Rearview camera final safety standard issued (FMVSS111)

Full enforcement delayed by three years to vehicles built on and after May 1, 2018

2014/05/19

Summary

A rearview mirror featuring display for images from a rearview camera
(Photo provided by Gentex Corporation)

The U.S. Federal Motor Vehicle Safety Standard requiring rearview camera was finally issued, on March 31, 2014, by the National Highway Traffic Safety Administration (NHTSA), the Department of Transportation (DOT). (The entire document can be found at the website of NHTSA ). The final rule applies to 100% of vehicles with a gross vehicle weight rating (GVWR) of less than 10,000 pounds that are built on or after May 1, 2018, three years later than the original proposal.


 



1. Background

Congress: Cameron Gulbransen Kid's Transportation Safety Act of 2007 (K.T. Safety Act)

 The K.T. Act, proposed in 2007 by Senator Clinton and others, was passed for the purpose to reduce fatalities and injuries resulting from backover accidents involving children at home.

 The Act directed the U.S. Department of Transportation (DOT) to initiate rulemaking to prevent such accidents by MY2015. The proposal was met by oppositions that challenged its cost effectiveness. Nevertheless, it was found that children under 5 years old and adults 70 years of age and older accounted for 60 percent of backover accident fatalities each year. The Act was passed because of the woefulness of such accidents.

 

Action by the U.S. Department of Transportation

 As directed in the K.T. Safety Act, NHTSA worked on amending the Motor Vehicle Safety Standard (MVSS).

 

Proposed amendment to the MVSS111 of October 2010

 In October 2010, NHTSA proposed amendment to the regulations regarding the rearview mirrors (MVSS111). Unlike the rear visibility requirement in the original standard, the proposed amendment required an expanded field of rearview to enable the driver to detect areas behind the vehicle. The area directly behind the bumpers was also included in the area that must be visible to the driver. The proposal even ruled the dimensions of the visible area and how it looked.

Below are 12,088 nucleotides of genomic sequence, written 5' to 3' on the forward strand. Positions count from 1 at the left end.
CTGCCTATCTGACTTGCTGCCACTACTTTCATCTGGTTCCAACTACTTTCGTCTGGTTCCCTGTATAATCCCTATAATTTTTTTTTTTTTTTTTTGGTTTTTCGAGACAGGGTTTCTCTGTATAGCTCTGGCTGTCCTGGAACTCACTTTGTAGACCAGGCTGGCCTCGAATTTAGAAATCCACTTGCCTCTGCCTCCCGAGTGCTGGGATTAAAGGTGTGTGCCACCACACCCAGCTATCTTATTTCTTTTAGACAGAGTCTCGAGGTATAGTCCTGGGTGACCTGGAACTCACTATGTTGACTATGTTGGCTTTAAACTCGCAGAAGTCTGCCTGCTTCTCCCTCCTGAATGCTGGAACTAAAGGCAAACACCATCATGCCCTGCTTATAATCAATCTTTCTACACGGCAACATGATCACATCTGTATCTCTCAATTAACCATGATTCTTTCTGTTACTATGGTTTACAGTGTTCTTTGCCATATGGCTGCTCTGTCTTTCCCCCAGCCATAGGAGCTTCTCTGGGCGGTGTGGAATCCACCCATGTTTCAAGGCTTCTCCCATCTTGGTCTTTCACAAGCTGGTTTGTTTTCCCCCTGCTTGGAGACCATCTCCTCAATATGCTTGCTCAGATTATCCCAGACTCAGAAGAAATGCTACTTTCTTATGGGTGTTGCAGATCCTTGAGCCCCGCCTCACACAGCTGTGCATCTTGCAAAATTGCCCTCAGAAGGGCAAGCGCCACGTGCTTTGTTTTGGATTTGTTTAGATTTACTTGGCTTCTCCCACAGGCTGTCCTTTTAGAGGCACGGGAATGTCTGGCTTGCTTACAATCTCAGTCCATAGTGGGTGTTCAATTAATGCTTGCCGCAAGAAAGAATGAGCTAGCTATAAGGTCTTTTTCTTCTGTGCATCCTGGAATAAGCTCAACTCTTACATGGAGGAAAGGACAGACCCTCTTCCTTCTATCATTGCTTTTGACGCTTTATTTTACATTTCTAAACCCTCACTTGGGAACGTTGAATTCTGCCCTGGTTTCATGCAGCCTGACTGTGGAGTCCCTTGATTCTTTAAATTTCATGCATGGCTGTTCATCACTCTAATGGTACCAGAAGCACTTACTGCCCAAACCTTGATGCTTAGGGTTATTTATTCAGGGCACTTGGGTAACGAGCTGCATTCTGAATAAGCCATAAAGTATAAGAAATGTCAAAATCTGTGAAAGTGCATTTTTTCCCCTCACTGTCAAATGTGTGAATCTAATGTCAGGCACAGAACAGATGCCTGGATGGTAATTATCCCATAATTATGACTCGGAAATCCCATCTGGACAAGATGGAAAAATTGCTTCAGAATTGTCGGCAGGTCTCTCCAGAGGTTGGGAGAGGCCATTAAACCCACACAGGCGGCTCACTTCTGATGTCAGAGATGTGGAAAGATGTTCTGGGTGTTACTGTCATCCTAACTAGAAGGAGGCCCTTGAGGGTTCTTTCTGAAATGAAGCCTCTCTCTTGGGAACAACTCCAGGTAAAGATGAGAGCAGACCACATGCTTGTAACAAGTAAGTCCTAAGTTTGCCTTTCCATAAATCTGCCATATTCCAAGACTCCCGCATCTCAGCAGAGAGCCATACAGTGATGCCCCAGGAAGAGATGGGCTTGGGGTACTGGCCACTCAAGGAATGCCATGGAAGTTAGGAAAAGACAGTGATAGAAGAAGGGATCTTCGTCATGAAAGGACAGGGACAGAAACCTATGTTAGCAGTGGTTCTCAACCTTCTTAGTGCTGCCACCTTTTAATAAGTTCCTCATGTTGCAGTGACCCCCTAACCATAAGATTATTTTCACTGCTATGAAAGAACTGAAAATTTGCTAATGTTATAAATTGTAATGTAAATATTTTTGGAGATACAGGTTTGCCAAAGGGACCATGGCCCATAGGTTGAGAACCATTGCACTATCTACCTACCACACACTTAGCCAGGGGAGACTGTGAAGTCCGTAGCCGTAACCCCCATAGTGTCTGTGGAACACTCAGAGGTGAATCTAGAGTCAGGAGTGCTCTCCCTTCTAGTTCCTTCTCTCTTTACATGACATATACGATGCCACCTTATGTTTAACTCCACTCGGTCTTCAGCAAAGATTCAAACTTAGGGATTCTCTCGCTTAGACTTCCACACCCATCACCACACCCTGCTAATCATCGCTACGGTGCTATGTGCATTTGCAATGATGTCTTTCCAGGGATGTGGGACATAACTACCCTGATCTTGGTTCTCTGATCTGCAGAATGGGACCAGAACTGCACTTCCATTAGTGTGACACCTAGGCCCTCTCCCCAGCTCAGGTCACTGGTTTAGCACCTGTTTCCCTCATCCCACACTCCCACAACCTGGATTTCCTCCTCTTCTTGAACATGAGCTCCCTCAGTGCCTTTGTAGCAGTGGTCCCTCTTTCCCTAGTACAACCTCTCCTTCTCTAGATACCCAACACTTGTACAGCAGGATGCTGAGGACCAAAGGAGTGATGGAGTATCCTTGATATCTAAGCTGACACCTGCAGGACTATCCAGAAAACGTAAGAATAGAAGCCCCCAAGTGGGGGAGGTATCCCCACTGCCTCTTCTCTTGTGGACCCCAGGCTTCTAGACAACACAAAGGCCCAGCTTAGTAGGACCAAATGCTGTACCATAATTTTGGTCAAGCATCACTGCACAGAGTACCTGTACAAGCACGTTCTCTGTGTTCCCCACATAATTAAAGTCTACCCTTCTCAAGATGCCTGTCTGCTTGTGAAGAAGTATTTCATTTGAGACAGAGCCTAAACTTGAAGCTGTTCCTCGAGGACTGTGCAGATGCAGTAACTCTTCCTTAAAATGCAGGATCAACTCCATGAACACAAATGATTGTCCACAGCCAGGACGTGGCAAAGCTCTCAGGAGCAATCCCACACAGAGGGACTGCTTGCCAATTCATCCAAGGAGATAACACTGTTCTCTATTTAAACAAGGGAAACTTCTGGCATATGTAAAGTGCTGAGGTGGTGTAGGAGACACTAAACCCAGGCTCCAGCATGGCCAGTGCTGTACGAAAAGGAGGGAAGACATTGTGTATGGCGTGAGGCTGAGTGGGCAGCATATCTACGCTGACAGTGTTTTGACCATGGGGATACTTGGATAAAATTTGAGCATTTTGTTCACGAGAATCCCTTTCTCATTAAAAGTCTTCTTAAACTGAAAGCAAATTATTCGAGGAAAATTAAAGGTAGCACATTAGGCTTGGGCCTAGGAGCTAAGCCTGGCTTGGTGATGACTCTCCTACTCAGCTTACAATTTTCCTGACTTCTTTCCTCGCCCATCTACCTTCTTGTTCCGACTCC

The original proposal required a rearview camera and a display mounted in the driver's seat to display image from the camera. It called for phased-in application starting with the MY2013 and 100% application with the MY2015. The starting time of application was later delayed by three years for phase-in application in MY2016 and for 100% application with all vehicles manufactured in and after May 2018.

 In discussing the Act's cost effectiveness, the NHTSA predicted that the automakers would voluntarily feature rearview camera and video systems on 73% of their vehicles in the market by 2018. The agency insisted that only the remaining 27% of the vehicles would be affected by the new rule. As a result, the agency reached the conclusion that the rule would not impose a high cost burden on automakers.

 

 



2. Summary of final rule requiring rearview camera in amended MVSS111

Applicable vehicles (S3)
All vehicles under GVWR of 10,000 pounds (passenger cars, SUVs, trucks, buses)
Enforcement (phased-in application) (S5.5, S6.2, S15)
* Over 10% of vehicles manufactured between May 1, 2016 and April 30, 2017 (see Note)
* Over 40% of vehicles manufactured between May 1, 2017 and April 30, 2018 (see Note)
* 100% of vehicles manufactured on and after May 1, 2018
   Note: Or average wearing rate of vehicles manufactured in the three previous years